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Date: May 13th 1918

Monday 13 May, 1918

Somewhere in France

My dearest mother,

I am a bit late in wishing you many very happy returns of your 44th (?) birthday; but out here I forget the date and very often the day. I hope that the coming year will bring with it every happiness for you & that as you get older your worries, care and the work you have to do will get less. Perhaps by the time May 12th comes round again I shall be home for good & this wretched war a thing of the past. I expect you judged by my letter to dad that something was happening; well, now it has all happened & I hope I am settled for a short time at least. I don't expect you can guess where I am writing this letter but I am going to give you an idea. I am in a barn of one of the farmhouses which constitute this pretty little old fashioned village. The village is many miles behind the line out of sound of the guns and is for all the world like one of England's many villages with its whitewashed cottages, the small quaint church and the inevitable duck pond. There are only a few houses and these are along the roads which meet here. The nearest YMCA is at a village about 3 kilos from here and a pass must be obtained to enable us to go there. Apart from that there is no amusement for the troops billeted here, so that we have to amuse ourselves with writing and reading when we are not working. As I told you in one of my previous letters I have bought Chas. Lamb's Essays of Elia which I am reading. I should like a magazine or two and a decent novel to read when you send a parcel to me. My address here is Pte. AHF, 537, "A" Coy, 1st Batt. 15th London Regt 47th Divisional Wing, BEF, France. Thus you see I have joined the good old C.S.R¹ at last. From all accounts we shall have a better time with the Batt'n than with any other and as long as we stay here we shall be quite happy.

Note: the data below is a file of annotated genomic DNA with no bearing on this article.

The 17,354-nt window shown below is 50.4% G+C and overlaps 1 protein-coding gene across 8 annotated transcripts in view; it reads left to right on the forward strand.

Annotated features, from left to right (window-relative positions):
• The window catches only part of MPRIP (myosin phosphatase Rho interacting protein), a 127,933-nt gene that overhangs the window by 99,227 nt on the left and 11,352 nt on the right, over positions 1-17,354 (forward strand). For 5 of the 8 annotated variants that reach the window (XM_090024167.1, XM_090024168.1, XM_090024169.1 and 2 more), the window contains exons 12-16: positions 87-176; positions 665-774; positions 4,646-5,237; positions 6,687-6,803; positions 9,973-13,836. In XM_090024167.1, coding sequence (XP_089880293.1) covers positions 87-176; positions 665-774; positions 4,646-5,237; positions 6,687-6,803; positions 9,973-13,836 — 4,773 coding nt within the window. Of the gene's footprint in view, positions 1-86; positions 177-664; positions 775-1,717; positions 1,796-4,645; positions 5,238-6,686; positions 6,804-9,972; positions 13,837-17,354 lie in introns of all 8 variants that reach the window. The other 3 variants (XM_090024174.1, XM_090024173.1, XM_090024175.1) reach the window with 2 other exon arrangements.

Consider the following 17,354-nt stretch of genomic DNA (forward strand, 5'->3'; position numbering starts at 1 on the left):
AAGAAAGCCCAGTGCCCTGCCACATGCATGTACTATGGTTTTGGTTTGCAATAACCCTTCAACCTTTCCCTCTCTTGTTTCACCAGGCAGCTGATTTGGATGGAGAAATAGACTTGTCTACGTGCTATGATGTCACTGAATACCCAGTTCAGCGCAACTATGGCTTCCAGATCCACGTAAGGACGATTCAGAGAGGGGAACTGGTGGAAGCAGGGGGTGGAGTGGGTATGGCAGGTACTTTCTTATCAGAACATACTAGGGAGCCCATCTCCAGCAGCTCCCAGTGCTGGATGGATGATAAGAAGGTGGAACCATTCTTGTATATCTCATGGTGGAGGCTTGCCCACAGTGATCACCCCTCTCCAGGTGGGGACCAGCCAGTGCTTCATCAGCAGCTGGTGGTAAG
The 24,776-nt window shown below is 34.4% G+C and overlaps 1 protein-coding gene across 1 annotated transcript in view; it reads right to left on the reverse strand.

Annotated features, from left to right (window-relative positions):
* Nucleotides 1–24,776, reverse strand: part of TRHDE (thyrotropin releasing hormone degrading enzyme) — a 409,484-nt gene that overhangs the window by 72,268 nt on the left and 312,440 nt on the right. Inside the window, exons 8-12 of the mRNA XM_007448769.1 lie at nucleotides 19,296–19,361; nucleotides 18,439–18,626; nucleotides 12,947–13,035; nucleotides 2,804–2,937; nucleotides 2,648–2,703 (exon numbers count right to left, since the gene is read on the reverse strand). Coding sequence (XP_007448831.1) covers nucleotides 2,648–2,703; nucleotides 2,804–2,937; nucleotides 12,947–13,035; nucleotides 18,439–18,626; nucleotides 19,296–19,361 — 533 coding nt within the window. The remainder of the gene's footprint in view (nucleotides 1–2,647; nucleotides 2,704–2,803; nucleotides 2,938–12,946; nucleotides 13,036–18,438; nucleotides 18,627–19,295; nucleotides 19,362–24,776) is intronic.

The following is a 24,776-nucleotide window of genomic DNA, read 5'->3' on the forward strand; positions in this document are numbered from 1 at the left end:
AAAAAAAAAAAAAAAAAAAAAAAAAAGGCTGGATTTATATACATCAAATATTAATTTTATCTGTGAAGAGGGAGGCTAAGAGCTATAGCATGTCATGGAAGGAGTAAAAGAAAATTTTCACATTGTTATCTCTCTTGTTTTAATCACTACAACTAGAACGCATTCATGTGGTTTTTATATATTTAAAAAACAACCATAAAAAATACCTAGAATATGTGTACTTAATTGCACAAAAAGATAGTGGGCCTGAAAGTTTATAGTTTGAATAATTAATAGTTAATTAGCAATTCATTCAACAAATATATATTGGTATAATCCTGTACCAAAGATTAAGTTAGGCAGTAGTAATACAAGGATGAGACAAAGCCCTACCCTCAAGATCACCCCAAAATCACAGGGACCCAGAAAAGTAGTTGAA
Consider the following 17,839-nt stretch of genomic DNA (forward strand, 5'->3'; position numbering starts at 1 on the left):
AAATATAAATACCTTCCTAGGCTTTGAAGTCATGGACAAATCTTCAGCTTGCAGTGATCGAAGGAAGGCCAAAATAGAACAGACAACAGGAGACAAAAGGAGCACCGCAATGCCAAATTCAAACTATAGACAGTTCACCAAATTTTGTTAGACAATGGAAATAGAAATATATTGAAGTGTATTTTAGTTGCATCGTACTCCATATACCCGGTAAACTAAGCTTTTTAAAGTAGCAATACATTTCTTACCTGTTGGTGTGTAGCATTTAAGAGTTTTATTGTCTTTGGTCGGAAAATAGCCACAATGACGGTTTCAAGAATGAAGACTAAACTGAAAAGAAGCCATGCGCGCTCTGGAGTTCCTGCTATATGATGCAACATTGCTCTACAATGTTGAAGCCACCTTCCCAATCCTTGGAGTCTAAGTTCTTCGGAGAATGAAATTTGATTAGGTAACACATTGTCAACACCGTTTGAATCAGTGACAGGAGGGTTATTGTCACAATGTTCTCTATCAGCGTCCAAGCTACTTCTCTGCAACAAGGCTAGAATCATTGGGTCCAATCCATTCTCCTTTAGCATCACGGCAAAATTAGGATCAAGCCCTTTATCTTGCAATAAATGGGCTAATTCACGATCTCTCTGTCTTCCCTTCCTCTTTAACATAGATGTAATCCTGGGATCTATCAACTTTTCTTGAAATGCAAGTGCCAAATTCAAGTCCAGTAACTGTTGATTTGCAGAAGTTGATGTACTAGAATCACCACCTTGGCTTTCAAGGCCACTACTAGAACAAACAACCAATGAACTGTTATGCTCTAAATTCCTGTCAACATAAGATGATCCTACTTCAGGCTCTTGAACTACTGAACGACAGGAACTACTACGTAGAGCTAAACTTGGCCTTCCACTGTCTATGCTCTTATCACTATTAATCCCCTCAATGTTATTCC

We left the base yesterday morning in full marching order, having got up at 5.30am. The weight of the pack, ammunition and rations was awful - it must have been over one hundred weight - and I wondered, if we were called on to march for how I should get on. We marched down to the station and having dumped our packs etc in our truck bought some hot cocoa to drink and a packet of biscuits to eat before we began our journey. After about an hour and half delay the train started with a jolt that sent nearly all of us on to the floor. As you are aware the troop trains over here wait for hours at a time and when everybody has got out and made himself comfortable by the way-side thinking that the old train has come to rest for ever, it suddenly shrieks and the couplings creak and rattle as it commences its journey without any warning, just as if it were some giant monster that had fallen asleep on its way and suddenly awoke and went on again. The train was a very long one and full of troops on their way to join their regiments. Unlike most of the trains here this one travelled at quite a respectable rate - about 20 mph. For a time we looked out of the doors of the train at the country through which we travelled and which consisted mostly of arable land with green meadows and clumps of trees here and there. The country seemed very flat and resembled that part of Essex through which the Great Eastern main line runs. We soon tired of standing up then we layed down of the floor wherever we could do so without sprawling over the kit or some prostrate sleeper already in dreamland. As I lay dozing with my head on old Stuart and my boots wiping some other poor chap's anatomy I thought what a strange Sunday this was and how imperfectly I used to imagine the doings of chaps out here. When I was at home I looked at my watch several times and thought of you and tried to picture you all at your customary places in church and at home and fell asleep thinking of home and wondering how long it would be before I got back again. I awoke just before the train pulled up at a large town where we waited about half and hour in a siding. Here I got out and had my dinner of bully beef and biscuits which I washed down with water. We brought some tea, dried milk and sugar with us which unfortunately we could not use as it all got mixed up with the pepper and salt ration which was wrapped up in the same parcel. When traveling by train we usually get hot water for tea from the engine and in this instance a queue was soon formed for water.